For a grand total of about 80.3 meters (263.5 feet).

So, what does an 80 meter (263 feet) rise in sea-level mean. Have a look at the following map of the world after an 80 meter rise. It means that over one billion people will have to be resettled to higher ground and that much of the most productive agricultural land will be under water. Fortunately, at current rates, the Greenland ice sheet will take over a thousand years to melt and the Antarctica ice sheet, much longer. However, the greater the temperature rise the faster the ice sheets will melt, bringing the problem much closer. Remember, the huge ice sheet that recently covered much of North America, almost completely melted in only 15,000 years (today, only the Greenland ice sheet, and some other small patches of it, remain). Since then (15,000 years ago), sea-levels have risen about 125 meters (410 feet), only 80 meters to go.

The ice sheets have been continuously melting for thousands of years. What is left of them today, is still melting, and will continue to melt. Human caused global warning will cause this remnant to melt significantly faster. This is a big, big, problem.

For HUGE detailed maps of the "World after the Melt" go to:

http://preearth.net/phpBB3/viewtopic.php?f=16&t=23

In reply to by Fester

Pinto Currency eclectic syncretist Thu, 07/06/2017 - 11:01 Permalink

Developer of Global Warming Hockey Stick Files Law Suit - Then Refuses to Turn Over His Data to Courthttp://principia-scientific.org/breaking-fatal-courtroom-act-ruins-michael-hockey-stick-mann/ Says it all:"... Penn State climate scientist, Michael ‘hockey stick’ Mann commits contempt of court in the ‘climate science trial of the century.’ Prominent alarmist shockingly defies judge and refuses to surrender data for open court examination. ..." 

In reply to by eclectic syncretist

New_Meat Manthong Thu, 07/06/2017 - 11:38 Permalink

I thought I'd lost all of the brain cells that contained any knowledge of FORTRAN 66.  Truly, I did my best to try.The released FORTRAN from East Anglia where the data go through a "QA Process"--then the "QA'd data" get used but the "raw" data are never released?  ... hmmmmSteyn won't let this one go with a request for a directed verdict, nosiree.  He'll have too much fun twisting this PoS into a pretzel.

In reply to by Manthong

Manthong New_Meat Thu, 07/06/2017 - 11:51 Permalink

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Generating electricity for electric cars, battery manufacturing and disposal/recycling and photovoltaic cell manufacturing and disposal/recycling produces way more pollution than all of the SUV’s we can ever produce. Good luck selling global warming during the upcoming few years of solar minimum.   The sheep and snowflakes out there need to wake up from their academia, government and corporate trance and do some critical thinking.   ..or just retreat to their safe spaces.

In reply to by New_Meat

Manthong Manthong Thu, 07/06/2017 - 12:11 Permalink

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  At least the good thing about wind power is the tax credits, the millions of pesky birds killed and the enhancement of the sea or open land panorama.   http://www.breitbart.com/big-government/2015/01/12/wind-energy-dead-in-the-water-off-cape-cod/   http://www.cfact.org/2013/03/18/wind-turbines-kill-up-to-39-million-birds-a-year/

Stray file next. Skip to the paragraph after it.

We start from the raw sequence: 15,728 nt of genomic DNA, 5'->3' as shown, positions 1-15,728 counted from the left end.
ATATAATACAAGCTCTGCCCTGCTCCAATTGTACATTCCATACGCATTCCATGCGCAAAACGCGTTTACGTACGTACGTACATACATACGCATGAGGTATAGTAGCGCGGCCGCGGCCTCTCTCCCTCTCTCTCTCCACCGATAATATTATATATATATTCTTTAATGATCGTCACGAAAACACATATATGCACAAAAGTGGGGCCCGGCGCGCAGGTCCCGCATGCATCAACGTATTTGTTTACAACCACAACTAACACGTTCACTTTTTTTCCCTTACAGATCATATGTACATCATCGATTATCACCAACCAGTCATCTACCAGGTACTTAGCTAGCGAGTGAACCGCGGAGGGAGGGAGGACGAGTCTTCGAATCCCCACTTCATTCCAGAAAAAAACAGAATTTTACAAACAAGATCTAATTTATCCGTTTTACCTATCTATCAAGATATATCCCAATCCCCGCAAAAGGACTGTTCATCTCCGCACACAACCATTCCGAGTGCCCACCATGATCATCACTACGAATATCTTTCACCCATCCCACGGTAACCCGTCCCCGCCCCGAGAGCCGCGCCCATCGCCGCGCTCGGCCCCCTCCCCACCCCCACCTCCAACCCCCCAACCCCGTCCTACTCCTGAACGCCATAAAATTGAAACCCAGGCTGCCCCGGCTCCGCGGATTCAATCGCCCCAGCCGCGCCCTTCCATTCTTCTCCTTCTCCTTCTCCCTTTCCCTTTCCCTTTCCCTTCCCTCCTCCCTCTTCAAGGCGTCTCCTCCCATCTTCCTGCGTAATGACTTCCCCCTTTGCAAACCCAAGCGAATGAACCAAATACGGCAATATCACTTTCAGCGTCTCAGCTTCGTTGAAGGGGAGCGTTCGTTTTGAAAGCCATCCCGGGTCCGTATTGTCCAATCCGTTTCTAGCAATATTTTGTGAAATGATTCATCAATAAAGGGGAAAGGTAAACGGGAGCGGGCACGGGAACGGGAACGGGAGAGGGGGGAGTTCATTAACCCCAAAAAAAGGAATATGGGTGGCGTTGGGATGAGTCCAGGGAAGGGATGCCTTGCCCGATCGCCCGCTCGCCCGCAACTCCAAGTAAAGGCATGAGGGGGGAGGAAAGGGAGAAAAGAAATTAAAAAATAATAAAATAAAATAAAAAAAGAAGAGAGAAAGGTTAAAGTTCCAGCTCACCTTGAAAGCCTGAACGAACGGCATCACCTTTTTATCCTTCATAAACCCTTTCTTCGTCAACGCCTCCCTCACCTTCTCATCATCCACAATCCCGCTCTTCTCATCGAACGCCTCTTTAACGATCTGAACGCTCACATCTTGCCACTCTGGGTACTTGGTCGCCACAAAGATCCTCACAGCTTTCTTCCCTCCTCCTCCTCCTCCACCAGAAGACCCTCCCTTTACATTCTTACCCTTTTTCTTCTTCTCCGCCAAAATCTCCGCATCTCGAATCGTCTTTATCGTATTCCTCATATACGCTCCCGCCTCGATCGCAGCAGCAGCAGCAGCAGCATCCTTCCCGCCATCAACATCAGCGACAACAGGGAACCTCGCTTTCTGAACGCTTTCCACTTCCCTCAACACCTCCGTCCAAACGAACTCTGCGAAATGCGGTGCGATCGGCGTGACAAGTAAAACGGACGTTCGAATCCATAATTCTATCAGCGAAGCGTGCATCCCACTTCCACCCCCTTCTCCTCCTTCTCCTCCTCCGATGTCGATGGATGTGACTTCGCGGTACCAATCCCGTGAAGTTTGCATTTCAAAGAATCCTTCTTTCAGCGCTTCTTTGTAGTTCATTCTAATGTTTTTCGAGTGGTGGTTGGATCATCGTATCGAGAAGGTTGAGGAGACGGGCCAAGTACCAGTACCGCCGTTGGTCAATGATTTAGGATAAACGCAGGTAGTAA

In reply to by Manthong

Manthong Automatic Choke Thu, 07/06/2017 - 16:07 Permalink

 
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“There are estimated 400 billion birds on Earth” And it seems like most of them take aim at my car.

In reply to by Automatic Choke

Manthong general ambivalent Thu, 07/06/2017 - 15:50 Permalink

 
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Q: “What critical thinking explains the lack of a winter in Canada the past two years?” A: The same critical thinking that understands climate is variable. The same thinking understands that there was a year without a summer. .. and that Greenland used to be green and will likely be green again someday. ..and that there was a Medieval Warm Period and a subsequent  Little Ice Age ..all of this prior to the industrial revolution and when my Jeep Grand Cherokee was made.   As Ann Barnhardt said in a YouTube directed at Mitt Romney in 2012, it is that 8 octillion ton gas ball in the sky that ultimately determines the climate.

In reply to by general ambivalent

yogibear general ambivalent Thu, 07/06/2017 - 21:24 Permalink

Al Gore's  rapture was supposed to happen on September 13, 1988. A few fringe pastors were screaming that the end was nigh, that the righteous would soon disappear into the air while the rest of humanity was doomed to suffer a quite literal hell on earth. Forget the biblical admonition that no man knows the day nor hour of Christ’s return, these men had figured it out. It was time to prepare yourself. http://www.nationalreview.com/article/430380/al-gores-doomsday-clock-ex…

In reply to by general ambivalent

JuliaS Manthong Thu, 07/06/2017 - 18:30 Permalink

Green energy is a conversion scheme at best that only survives due to tremendous expenditures of fossil fuels that go into production and utilization of all these pretend-generators.Wind, solar, nuclear even - none of them run off their own power. Oil digs, oil extracts, oil refines, melts and filters. Oil transports, oil combines, oil installs.Take electricity a solar panel will produce through its lifecycle and see if you can make a solar panel out of it. Power the truck, the assembly line, the kiln that liquefies silicon etc. You'll see that the precious panel is no better than corn converted to ethanol. Sleight of hand and it is as if the power is miraculously green. No exhaust fumes, greenhouse gases. Pure magic!... and nuclear - here's technology that can potentially destroy all life on earth to the point where it cannot come back even if every human being goes extinct. 3 large scale historical nuclear disasters and apparently we're still doing it. Nuclear waste? Can't get rid of it. Shooting stuff into space too dangerous, and expensive, so we sprinkle the planet with it - over the semi-liquid rock that can't even keep its tectonic plates together for a day.Nuclear is green tech, alright - especially when you turn the lights off.